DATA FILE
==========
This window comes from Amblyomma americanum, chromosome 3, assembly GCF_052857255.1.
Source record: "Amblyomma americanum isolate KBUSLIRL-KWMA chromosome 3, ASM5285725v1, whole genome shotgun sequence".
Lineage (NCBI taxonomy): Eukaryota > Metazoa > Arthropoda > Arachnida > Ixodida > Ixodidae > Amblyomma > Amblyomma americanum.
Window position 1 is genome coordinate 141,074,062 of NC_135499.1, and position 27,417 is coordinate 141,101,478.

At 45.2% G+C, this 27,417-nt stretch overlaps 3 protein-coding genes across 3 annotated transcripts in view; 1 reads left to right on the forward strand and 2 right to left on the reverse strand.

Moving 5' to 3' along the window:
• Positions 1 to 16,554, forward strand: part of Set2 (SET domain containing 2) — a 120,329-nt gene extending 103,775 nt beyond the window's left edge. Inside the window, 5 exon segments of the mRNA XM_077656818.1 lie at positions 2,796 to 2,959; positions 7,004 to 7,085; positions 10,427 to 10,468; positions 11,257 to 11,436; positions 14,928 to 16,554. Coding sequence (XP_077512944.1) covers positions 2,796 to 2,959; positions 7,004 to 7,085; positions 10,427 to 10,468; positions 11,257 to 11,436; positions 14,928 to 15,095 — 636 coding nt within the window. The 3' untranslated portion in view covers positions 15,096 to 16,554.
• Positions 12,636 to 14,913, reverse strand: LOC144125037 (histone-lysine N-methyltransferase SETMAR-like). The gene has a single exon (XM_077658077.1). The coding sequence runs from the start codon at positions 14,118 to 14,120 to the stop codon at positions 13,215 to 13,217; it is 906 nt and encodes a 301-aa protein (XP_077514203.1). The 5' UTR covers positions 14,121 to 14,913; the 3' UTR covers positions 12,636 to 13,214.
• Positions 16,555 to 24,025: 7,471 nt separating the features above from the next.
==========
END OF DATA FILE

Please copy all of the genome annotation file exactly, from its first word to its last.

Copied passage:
This window comes from Amblyomma americanum, chromosome 3, assembly GCF_052857255.1.
Source record: "Amblyomma americanum isolate KBUSLIRL-KWMA chromosome 3, ASM5285725v1, whole genome shotgun sequence".
Lineage (NCBI taxonomy): Eukaryota > Metazoa > Arthropoda > Arachnida > Ixodida > Ixodidae > Amblyomma > Amblyomma americanum.
Window position 1 is genome coordinate 141,074,062 of NC_135499.1, and position 27,417 is coordinate 141,101,478.

At 45.2% G+C, this 27,417-nt stretch overlaps 3 protein-coding genes across 3 annotated transcripts in view; 1 reads left to right on the forward strand and 2 right to left on the reverse strand.

Moving 5' to 3' along the window:
• Positions 1 to 16,554, forward strand: part of Set2 (SET domain containing 2) — a 120,329-nt gene extending 103,775 nt beyond the window's left edge. Inside the window, 5 exon segments of the mRNA XM_077656818.1 lie at positions 2,796 to 2,959; positions 7,004 to 7,085; positions 10,427 to 10,468; positions 11,257 to 11,436; positions 14,928 to 16,554. Coding sequence (XP_077512944.1) covers positions 2,796 to 2,959; positions 7,004 to 7,085; positions 10,427 to 10,468; positions 11,257 to 11,436; positions 14,928 to 15,095 — 636 coding nt within the window. The 3' untranslated portion in view covers positions 15,096 to 16,554.
• Positions 12,636 to 14,913, reverse strand: LOC144125037 (histone-lysine N-methyltransferase SETMAR-like). The gene has a single exon (XM_077658077.1). The coding sequence runs from the start codon at positions 14,118 to 14,120 to the stop codon at positions 13,215 to 13,217; it is 906 nt and encodes a 301-aa protein (XP_077514203.1). The 5' UTR covers positions 14,121 to 14,913; the 3' UTR covers positions 12,636 to 13,214.
• Positions 16,555 to 24,025: 7,471 nt separating the features above from the next.